- Commenters also described widely divergent practices with respect to updating information collected from the customer during the onboarding process. Some institutions do not refresh information, some do so upon a triggering event, and others may do so periodically (e.g., every five years for low-risk customers; every 3 years for medium-risk customers; and every year for high-risk customers).
- To determine control of legal entity customers, some institutions ask for and verify the identity of all directors and officers. Treasury contemplates that the control prong of the ANPRM definition will lead to the identification of only one or a limited number of individuals. Further, officers and directors of a legal entity may be beneficial owners in some instances, but that is not always the case. Treasury officials further clarified that the ANPRM intended to distinguish between control of an account and control of a legal entity customer.
- In addition to obtaining beneficial ownership information to mitigate money laundering risk, some financial institutions also obtain beneficial ownership information to monitor and mitigate market exposure.
Verification of Beneficial Ownership - Identity and/or Status
- Treasury officials sought comments on a potential obligation for financial institutions to verify a beneficial owner's (i) identity and (ii) status as beneficial owner, as described in the ANPRM.
- For verifying the status of a beneficial owner (i.e., that the individual identified as a beneficial owner is in fact a beneficial owner), most commenters indicated that they should be permitted to rely on information provided by the customer. Treasury officials clarified that a rule on beneficial ownership could allow financial institutions to rely on information provided by customers in verifying status, but noted that conducting CIP on the beneficial owner may be an appropriate method in verifying the identity of the individual. Commenters generally acknowledged that conducting procedures similar to CIP on beneficial owners would be manageable as they are already familiar with the process.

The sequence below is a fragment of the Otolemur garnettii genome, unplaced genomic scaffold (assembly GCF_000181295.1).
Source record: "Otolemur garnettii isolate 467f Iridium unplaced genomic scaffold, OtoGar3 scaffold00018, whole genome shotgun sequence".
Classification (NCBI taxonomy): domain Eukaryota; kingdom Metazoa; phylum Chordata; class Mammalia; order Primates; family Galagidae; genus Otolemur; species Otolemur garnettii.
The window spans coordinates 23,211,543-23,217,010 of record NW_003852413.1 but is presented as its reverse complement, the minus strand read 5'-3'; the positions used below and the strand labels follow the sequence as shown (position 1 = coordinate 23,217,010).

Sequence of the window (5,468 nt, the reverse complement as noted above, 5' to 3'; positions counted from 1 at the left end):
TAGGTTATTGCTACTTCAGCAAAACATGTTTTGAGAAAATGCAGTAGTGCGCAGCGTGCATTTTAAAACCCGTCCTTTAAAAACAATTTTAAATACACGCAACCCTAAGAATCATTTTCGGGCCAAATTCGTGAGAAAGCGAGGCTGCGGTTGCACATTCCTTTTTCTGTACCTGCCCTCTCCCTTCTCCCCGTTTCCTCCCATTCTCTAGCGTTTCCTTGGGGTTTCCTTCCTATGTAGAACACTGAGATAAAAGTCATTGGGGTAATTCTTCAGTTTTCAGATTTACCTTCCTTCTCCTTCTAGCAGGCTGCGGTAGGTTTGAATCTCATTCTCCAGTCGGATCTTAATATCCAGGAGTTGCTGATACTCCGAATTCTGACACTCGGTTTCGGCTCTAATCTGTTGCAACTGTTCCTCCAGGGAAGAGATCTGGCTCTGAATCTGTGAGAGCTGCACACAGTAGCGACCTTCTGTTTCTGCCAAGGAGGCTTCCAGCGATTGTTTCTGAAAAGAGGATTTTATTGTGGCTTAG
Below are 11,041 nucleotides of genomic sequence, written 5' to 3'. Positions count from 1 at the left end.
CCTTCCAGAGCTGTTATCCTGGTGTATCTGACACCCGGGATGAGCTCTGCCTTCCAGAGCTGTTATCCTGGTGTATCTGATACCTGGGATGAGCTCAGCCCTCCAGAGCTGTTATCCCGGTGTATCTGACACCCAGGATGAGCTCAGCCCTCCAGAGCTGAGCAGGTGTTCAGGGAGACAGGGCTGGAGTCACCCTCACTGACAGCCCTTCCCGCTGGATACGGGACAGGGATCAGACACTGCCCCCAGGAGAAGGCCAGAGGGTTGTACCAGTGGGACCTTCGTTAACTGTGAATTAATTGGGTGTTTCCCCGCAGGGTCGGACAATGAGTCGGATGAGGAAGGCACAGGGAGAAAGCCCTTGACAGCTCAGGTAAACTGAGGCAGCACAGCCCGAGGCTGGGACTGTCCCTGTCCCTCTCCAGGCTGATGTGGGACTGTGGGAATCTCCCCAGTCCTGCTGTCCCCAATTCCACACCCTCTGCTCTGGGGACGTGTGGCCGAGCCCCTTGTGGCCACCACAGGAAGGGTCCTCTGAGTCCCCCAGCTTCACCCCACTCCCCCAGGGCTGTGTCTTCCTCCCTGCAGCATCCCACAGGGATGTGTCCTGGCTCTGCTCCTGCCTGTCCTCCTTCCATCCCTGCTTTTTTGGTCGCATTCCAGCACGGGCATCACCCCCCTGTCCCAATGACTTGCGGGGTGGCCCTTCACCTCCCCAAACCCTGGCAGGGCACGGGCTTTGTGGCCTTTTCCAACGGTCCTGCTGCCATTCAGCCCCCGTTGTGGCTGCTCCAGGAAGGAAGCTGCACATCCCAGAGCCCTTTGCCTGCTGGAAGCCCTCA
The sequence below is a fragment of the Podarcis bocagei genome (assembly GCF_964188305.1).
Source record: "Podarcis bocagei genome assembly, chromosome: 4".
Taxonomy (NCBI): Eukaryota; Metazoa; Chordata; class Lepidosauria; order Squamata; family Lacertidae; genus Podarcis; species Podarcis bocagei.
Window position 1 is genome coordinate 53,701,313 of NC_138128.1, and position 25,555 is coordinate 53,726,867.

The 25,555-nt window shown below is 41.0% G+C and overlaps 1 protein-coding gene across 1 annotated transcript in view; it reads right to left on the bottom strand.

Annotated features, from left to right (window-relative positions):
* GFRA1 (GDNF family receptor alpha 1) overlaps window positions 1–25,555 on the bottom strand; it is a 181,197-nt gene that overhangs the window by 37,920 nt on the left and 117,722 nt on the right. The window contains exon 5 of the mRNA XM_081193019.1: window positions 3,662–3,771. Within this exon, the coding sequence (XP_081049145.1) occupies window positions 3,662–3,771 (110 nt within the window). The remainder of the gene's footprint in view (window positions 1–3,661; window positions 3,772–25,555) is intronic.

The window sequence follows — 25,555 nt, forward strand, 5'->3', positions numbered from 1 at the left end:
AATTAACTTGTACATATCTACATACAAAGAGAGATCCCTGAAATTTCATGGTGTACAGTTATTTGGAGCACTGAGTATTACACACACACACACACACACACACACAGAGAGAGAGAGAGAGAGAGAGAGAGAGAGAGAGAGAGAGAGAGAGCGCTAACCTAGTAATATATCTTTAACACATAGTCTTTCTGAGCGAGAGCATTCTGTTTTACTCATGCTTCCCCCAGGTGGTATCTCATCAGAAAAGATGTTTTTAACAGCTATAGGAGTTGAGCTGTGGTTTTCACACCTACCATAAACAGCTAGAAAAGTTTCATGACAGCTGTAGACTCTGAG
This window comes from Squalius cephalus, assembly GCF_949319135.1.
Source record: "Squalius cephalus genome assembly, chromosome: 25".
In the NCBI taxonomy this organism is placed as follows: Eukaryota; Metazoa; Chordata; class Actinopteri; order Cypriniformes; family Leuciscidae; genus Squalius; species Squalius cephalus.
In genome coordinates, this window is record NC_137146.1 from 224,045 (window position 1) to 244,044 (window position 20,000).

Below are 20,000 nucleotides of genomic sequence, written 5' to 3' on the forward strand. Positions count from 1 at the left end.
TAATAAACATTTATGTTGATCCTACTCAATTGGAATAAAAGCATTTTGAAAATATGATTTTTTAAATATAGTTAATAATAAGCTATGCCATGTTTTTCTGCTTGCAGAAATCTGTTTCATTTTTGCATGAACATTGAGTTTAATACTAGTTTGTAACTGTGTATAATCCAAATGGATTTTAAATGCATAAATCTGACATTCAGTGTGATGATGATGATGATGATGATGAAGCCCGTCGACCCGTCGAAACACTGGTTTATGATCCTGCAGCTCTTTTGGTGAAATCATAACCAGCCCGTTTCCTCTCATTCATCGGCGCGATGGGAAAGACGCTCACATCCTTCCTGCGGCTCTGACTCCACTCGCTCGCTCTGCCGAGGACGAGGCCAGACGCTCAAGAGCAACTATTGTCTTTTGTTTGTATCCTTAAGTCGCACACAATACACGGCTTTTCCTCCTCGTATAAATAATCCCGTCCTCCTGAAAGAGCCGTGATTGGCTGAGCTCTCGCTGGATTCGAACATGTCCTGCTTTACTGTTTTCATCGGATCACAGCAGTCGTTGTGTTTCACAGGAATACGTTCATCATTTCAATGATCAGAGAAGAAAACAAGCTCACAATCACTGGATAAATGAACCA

- Some commenters suggested that a beneficial ownership requirement that permits reliance on a customer's self-certification (with no requirement for the financial institution to verify the status of the beneficial owner) could be workable as a broad-based approach.
- Other commenters, however, questioned the utility of a self-certification form as the information may be inaccurate or misleading. Treasury officials reiterated that an intentionally misleading customer response could have significant prosecutorial value, including for purposes of proving criminal intent.
Challenges Associated with Certain Products, Services, and Relationships
- Treasury officials sought comments on the challenges associated with obtaining beneficial ownership information in specific contexts. Several commenters reiterated that, due to their complexity, trusts should require separate treatment. Many financial institutions noted that they do not maintain an entire trust document. Generally, financial institutions retain the first and last page of the trust document. However, some financial institutions retain a certification document that may contain additional information. In certain circumstances, financial institutions do not have trust beneficiary information and thus exclude beneficiaries when obtaining information on beneficial ownership. Generally, financial institutions maintain trustee information on trust accounts, and might maintain grantor information.
- Treasury officials sought comment on the CDD challenges in specific contexts, including intermediated relationships and similar relationships where the customer is another financial institution that serves its own underlying customers. These relationships arise in a number of different circumstances, such as correspondent banking or intermediated accounts that are common in the futures and securities industries. In these situations, the financial institution's customer is often another financial institution, which may be subject to varying degrees of AML regulation. Treasury officials recognized that these situations present unique diligence challenges.
- In this context, commenters discussed their due diligence practices with respect to foreign financial institutions (FFIs). As an example, some institutions assume that an affiliated FFI's AML controls are sufficient, and therefore focus mostly on the risk associated with the jurisdiction in which the affiliated FFI operates. Treasury officials acknowledged that jurisdictional risk is an important consideration, but emphasized it should not be the sole factor to consider.